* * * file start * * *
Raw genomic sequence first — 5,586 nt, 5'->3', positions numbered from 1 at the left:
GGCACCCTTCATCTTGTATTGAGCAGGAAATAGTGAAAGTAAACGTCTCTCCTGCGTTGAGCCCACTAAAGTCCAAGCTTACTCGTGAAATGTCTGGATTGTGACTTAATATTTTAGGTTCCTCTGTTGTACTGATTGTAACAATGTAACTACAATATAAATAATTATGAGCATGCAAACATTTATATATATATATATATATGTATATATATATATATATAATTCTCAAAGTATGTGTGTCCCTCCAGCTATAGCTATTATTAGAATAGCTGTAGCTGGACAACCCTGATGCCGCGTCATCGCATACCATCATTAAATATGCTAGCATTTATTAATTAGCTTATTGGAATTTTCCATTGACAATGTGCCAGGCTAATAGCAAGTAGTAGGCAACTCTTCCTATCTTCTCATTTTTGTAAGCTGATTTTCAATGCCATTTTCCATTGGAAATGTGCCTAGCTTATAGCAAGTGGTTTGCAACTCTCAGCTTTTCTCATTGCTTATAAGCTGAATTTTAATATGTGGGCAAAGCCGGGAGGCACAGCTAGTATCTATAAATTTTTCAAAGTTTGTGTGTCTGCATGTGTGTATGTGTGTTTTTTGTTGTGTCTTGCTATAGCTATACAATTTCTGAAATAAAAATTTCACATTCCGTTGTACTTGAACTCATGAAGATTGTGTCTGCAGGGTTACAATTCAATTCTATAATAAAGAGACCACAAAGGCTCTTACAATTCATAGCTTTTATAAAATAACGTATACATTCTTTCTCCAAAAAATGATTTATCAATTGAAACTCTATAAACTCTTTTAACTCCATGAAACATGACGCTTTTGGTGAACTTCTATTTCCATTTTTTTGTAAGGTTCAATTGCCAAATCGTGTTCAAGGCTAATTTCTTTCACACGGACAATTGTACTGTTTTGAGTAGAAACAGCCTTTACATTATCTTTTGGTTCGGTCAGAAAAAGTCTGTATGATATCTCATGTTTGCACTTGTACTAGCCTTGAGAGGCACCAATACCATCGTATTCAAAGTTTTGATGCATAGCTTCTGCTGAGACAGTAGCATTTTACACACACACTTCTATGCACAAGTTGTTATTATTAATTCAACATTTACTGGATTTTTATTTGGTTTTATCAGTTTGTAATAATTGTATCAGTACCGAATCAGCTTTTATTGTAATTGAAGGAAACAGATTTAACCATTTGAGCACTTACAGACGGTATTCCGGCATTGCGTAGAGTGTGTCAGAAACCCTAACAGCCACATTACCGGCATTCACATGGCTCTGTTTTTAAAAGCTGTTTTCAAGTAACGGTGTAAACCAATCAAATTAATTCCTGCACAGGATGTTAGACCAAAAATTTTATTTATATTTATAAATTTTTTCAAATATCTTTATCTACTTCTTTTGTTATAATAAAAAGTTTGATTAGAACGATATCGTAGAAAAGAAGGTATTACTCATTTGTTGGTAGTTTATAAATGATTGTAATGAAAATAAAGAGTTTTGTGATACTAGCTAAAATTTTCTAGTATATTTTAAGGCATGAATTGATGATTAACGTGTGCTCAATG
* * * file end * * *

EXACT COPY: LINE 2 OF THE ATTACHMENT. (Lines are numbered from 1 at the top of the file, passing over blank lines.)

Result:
GGCACCCTTCATCTTGTATTGAGCAGGAAATAGTGAAAGTAAACGTCTCTCCTGCGTTGAGCCCACTAAAGTCCAAGCTTACTCGTGAAATGTCTGGATTGTGACTTAATATTTTAGGTTCCTCTGTTGTACTGATTGTAACAATGTAACTACAATATAAATAATTATGAGCATGCAAACATTTATATATATATATATATATGTATATATATATATATATAATTCTCAAAGTATGTGTGTCCCTCCAGCTATAGCTATTATTAGAATAGCTGTAGCTGGACAACCCTGATGCCGCGTCATCGCATACCATCATTAAATATGCTAGCATTTATTAATTAGCTTATTGGAATTTTCCATTGACAATGTGCCAGGCTAATAGCAAGTAGTAGGCAACTCTTCCTATCTTCTCATTTTTGTAAGCTGATTTTCAATGCCATTTTCCATTGGAAATGTGCCTAGCTTATAGCAAGTGGTTTGCAACTCTCAGCTTTTCTCATTGCTTATAAGCTGAATTTTAATATGTGGGCAAAGCCGGGAGGCACAGCTAGTATCTATAAATTTTTCAAAGTTTGTGTGTCTGCATGTGTGTATGTGTGTTTTTTGTTGTGTCTTGCTATAGCTATACAATTTCTGAAATAAAAATTTCACATTCCGTTGTACTTGAACTCATGAAGATTGTGTCTGCAGGGTTACAATTCAATTCTATAATAAAGAGACCACAAAGGCTCTTACAATTCATAGCTTTTATAAAATAACGTATACATTCTTTCTCCAAAAAATGATTTATCAATTGAAACTCTATAAACTCTTTTAACTCCATGAAACATGACGCTTTTGGTGAACTTCTATTTCCATTTTTTTGTAAGGTTCAATTGCCAAATCGTGTTCAAGGCTAATTTCTTTCACACGGACAATTGTACTGTTTTGAGTAGAAACAGCCTTTACATTATCTTTTGGTTCGGTCAGAAAAAGTCTGTATGATATCTCATGTTTGCACTTGTACTAGCCTTGAGAGGCACCAATACCATCGTATTCAAAGTTTTGATGCATAGCTTCTGCTGAGACAGTAGCATTTTACACACACACTTCTATGCACAAGTTGTTATTATTAATTCAACATTTACTGGATTTTTATTTGGTTTTATCAGTTTGTAATAATTGTATCAGTACCGAATCAGCTTTTATTGTAATTGAAGGAAACAGATTTAACCATTTGAGCACTTACAGACGGTATTCCGGCATTGCGTAGAGTGTGTCAGAAACCCTAACAGCCACATTACCGGCATTCACATGGCTCTGTTTTTAAAAGCTGTTTTCAAGTAACGGTGTAAACCAATCAAATTAATTCCTGCACAGGATGTTAGACCAAAAATTTTATTTATATTTATAAATTTTTTCAAATATCTTTATCTACTTCTTTTGTTATAATAAAAAGTTTGATTAGAACGATATCGTAGAAAAGAAGGTATTACTCATTTGTTGGTAGTTTATAAATGATTGTAATGAAAATAAAGAGTTTTGTGATACTAGCTAAAATTTTCTAGTATATTTTAAGGCATGAATTGATGATTAACGTGTGCTCAATG